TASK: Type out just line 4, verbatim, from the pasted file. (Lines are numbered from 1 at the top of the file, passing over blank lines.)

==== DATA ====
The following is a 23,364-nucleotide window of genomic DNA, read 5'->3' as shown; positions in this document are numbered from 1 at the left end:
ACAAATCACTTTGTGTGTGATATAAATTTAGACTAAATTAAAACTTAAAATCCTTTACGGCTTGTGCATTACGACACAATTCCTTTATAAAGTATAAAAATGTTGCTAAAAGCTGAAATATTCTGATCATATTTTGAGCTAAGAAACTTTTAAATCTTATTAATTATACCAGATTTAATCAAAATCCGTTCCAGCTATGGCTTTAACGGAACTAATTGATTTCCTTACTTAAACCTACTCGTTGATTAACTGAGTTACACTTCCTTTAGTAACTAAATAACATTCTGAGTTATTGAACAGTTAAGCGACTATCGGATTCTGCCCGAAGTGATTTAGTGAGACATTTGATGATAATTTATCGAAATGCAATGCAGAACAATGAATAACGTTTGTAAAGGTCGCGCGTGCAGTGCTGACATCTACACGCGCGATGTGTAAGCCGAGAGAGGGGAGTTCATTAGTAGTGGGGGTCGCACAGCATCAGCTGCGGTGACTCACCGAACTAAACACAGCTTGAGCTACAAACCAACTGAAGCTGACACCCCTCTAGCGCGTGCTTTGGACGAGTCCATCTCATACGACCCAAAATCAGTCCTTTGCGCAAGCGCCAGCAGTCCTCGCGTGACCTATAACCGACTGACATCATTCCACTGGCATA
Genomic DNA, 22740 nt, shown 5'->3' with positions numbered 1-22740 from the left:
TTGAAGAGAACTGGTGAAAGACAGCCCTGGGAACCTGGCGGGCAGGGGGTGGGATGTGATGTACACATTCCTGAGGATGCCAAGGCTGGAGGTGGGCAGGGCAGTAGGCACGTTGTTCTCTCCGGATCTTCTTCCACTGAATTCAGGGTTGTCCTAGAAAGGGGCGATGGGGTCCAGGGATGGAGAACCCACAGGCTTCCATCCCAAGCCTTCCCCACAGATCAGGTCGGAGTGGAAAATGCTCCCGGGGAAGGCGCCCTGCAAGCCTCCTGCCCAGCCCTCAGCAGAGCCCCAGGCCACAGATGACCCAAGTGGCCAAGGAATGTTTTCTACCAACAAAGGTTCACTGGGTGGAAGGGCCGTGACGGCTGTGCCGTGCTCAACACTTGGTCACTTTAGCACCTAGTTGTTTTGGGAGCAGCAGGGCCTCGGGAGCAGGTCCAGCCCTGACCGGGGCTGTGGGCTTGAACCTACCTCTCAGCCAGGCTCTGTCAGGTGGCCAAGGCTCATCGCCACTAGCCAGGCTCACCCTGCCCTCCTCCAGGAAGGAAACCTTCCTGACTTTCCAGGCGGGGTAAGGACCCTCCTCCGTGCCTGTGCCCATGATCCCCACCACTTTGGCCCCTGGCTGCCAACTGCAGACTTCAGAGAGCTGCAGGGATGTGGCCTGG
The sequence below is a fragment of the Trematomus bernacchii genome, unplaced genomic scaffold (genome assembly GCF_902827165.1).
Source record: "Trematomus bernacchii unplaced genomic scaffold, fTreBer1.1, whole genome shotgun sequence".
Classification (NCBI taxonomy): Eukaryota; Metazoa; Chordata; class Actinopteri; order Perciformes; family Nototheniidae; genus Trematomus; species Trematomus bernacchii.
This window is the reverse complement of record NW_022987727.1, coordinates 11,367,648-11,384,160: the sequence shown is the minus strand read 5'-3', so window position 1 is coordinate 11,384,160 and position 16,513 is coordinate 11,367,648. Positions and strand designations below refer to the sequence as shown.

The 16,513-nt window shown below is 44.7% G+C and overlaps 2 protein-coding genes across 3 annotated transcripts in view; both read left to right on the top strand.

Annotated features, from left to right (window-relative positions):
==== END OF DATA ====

TTGAAGAGAACTGGTGAAAGACAGCCCTGGGAACCTGGCGGGCAGGGGGTGGGATGTGATGTACACATTCCTGAGGATGCCAAGGCTGGAGGTGGGCAGGGCAGTAGGCACGTTGTTCTCTCCGGATCTTCTTCCACTGAATTCAGGGTTGTCCTAGAAAGGGGCGATGGGGTCCAGGGATGGAGAACCCACAGGCTTCCATCCCAAGCCTTCCCCACAGATCAGGTCGGAGTGGAAAATGCTCCCGGGGAAGGCGCCCTGCAAGCCTCCTGCCCAGCCCTCAGCAGAGCCCCAGGCCACAGATGACCCAAGTGGCCAAGGAATGTTTTCTACCAACAAAGGTTCACTGGGTGGAAGGGCCGTGACGGCTGTGCCGTGCTCAACACTTGGTCACTTTAGCACCTAGTTGTTTTGGGAGCAGCAGGGCCTCGGGAGCAGGTCCAGCCCTGACCGGGGCTGTGGGCTTGAACCTACCTCTCAGCCAGGCTCTGTCAGGTGGCCAAGGCTCATCGCCACTAGCCAGGCTCACCCTGCCCTCCTCCAGGAAGGAAACCTTCCTGACTTTCCAGGCGGGGTAAGGACCCTCCTCCGTGCCTGTGCCCATGATCCCCACCACTTTGGCCCCTGGCTGCCAACTGCAGACTTCAGAGAGCTGCAGGGATGTGGCCTGG